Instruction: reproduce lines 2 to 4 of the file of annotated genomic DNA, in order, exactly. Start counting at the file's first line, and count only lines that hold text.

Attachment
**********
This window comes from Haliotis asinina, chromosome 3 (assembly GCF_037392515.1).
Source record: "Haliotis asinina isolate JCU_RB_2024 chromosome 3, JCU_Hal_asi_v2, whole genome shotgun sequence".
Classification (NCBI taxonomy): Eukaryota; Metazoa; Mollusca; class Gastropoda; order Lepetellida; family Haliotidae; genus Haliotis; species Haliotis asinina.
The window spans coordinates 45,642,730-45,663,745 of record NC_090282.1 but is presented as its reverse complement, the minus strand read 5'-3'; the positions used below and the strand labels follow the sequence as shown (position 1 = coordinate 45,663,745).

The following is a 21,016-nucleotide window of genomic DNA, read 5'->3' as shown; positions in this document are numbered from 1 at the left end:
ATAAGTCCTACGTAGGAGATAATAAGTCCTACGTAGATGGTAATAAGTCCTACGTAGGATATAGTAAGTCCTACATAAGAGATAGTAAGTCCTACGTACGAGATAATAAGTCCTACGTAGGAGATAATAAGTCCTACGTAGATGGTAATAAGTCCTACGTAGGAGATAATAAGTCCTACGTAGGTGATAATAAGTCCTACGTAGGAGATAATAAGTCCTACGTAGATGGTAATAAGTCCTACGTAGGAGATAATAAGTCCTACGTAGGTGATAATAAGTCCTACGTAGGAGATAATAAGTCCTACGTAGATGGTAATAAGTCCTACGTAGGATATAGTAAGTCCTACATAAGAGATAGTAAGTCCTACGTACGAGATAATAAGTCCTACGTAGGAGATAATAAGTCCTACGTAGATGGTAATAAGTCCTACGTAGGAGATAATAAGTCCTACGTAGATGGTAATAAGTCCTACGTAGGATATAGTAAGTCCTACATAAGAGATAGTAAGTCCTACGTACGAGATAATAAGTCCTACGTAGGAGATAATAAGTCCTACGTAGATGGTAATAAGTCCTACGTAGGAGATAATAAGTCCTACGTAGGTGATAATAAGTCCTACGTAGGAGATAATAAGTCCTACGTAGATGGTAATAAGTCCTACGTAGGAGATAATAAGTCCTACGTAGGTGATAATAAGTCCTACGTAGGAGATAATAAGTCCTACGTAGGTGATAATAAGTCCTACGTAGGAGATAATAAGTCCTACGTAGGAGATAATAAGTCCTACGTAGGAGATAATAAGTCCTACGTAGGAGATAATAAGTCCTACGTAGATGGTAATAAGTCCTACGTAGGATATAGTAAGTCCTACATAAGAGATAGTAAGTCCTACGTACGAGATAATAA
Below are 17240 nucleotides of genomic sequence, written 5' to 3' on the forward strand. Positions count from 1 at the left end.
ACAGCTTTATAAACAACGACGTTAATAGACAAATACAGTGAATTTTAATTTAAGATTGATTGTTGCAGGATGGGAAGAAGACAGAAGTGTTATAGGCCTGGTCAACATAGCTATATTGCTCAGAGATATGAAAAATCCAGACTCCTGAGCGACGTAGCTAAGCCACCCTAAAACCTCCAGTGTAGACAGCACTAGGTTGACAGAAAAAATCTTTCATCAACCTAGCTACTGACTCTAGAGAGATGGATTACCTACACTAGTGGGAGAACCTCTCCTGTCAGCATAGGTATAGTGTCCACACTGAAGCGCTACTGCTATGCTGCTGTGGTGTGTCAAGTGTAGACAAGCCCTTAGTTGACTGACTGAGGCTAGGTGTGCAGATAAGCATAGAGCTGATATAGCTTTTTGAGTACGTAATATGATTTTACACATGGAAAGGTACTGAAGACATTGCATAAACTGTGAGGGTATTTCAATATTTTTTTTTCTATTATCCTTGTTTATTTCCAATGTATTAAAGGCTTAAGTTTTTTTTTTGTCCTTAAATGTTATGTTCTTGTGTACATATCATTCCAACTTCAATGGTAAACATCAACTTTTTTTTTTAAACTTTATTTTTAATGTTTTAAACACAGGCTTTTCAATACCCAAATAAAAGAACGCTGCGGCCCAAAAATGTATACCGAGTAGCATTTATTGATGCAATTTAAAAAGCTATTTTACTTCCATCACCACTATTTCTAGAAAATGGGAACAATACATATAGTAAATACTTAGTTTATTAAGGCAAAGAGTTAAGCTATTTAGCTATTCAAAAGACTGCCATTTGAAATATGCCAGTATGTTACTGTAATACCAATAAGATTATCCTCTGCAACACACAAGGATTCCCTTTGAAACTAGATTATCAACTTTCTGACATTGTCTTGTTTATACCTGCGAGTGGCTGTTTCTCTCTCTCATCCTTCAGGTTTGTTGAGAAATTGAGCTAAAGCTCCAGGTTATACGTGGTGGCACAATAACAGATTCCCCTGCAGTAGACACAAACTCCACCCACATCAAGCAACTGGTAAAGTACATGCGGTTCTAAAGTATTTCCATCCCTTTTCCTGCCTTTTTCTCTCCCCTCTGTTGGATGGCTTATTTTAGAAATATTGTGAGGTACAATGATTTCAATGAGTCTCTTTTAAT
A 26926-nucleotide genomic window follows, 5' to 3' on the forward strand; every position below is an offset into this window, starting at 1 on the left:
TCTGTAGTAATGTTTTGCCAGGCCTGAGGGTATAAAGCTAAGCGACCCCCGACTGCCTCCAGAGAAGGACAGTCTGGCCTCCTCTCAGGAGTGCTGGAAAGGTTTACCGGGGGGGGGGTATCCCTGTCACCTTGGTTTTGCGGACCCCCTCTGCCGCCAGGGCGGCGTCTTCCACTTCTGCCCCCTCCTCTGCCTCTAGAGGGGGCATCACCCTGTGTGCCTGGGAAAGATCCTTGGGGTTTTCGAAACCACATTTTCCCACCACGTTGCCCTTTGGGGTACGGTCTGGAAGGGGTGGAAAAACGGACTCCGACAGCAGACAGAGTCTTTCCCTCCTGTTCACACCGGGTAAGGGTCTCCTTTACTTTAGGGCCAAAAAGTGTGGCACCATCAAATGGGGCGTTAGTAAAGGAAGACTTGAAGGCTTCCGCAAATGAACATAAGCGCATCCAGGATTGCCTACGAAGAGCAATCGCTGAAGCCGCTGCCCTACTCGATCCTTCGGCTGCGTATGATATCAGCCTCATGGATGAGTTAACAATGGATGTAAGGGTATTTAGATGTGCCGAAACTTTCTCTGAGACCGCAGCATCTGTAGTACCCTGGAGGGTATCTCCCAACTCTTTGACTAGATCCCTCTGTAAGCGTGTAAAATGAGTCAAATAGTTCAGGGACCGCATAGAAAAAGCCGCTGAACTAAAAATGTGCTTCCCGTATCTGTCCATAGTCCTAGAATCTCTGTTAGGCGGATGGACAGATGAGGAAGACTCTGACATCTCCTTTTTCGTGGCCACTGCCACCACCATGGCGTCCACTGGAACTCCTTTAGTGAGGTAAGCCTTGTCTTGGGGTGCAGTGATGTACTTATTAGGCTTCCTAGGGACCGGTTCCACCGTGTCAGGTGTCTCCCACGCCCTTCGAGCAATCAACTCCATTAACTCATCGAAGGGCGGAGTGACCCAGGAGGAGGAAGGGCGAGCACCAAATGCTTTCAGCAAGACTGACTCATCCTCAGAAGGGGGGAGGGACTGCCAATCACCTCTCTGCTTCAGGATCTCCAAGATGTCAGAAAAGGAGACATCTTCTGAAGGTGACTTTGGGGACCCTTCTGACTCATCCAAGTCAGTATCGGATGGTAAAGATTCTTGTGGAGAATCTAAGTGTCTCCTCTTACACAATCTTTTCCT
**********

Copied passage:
Source record: "Haliotis asinina isolate JCU_RB_2024 chromosome 3, JCU_Hal_asi_v2, whole genome shotgun sequence".
Classification (NCBI taxonomy): Eukaryota; Metazoa; Mollusca; class Gastropoda; order Lepetellida; family Haliotidae; genus Haliotis; species Haliotis asinina.
The window spans coordinates 45,642,730-45,663,745 of record NC_090282.1 but is presented as its reverse complement, the minus strand read 5'-3'; the positions used below and the strand labels follow the sequence as shown (position 1 = coordinate 45,663,745).